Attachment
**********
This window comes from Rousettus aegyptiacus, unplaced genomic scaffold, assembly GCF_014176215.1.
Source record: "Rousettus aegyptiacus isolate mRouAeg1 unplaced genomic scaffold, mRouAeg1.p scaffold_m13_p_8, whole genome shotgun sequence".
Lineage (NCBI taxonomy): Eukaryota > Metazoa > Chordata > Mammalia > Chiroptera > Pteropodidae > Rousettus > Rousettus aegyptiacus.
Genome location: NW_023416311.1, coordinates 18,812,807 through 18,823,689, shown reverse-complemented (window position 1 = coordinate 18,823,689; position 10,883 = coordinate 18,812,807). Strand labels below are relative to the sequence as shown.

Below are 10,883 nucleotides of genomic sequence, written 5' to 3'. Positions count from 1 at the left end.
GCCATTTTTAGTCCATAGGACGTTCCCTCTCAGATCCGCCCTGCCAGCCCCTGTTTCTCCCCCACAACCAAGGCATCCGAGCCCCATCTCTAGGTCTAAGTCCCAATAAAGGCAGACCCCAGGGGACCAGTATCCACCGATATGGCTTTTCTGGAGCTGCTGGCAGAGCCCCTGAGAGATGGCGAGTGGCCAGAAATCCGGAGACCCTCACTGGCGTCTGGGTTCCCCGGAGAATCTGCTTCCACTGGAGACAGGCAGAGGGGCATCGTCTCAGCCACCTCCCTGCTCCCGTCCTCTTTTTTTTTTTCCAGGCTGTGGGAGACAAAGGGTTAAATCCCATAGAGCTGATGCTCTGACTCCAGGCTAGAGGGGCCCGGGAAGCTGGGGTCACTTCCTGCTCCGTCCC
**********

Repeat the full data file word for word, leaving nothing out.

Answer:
This window comes from Rousettus aegyptiacus, unplaced genomic scaffold, assembly GCF_014176215.1.
Source record: "Rousettus aegyptiacus isolate mRouAeg1 unplaced genomic scaffold, mRouAeg1.p scaffold_m13_p_8, whole genome shotgun sequence".
Lineage (NCBI taxonomy): Eukaryota > Metazoa > Chordata > Mammalia > Chiroptera > Pteropodidae > Rousettus > Rousettus aegyptiacus.
Genome location: NW_023416311.1, coordinates 18,812,807 through 18,823,689, shown reverse-complemented (window position 1 = coordinate 18,823,689; position 10,883 = coordinate 18,812,807). Strand labels below are relative to the sequence as shown.

Below are 10,883 nucleotides of genomic sequence, written 5' to 3'. Positions count from 1 at the left end.
GCCATTTTTAGTCCATAGGACGTTCCCTCTCAGATCCGCCCTGCCAGCCCCTGTTTCTCCCCCACAACCAAGGCATCCGAGCCCCATCTCTAGGTCTAAGTCCCAATAAAGGCAGACCCCAGGGGACCAGTATCCACCGATATGGCTTTTCTGGAGCTGCTGGCAGAGCCCCTGAGAGATGGCGAGTGGCCAGAAATCCGGAGACCCTCACTGGCGTCTGGGTTCCCCGGAGAATCTGCTTCCACTGGAGACAGGCAGAGGGGCATCGTCTCAGCCACCTCCCTGCTCCCGTCCTCTTTTTTTTTTTCCAGGCTGTGGGAGACAAAGGGTTAAATCCCATAGAGCTGATGCTCTGACTCCAGGCTAGAGGGGCCCGGGAAGCTGGGGTCACTTCCTGCTCCGTCCC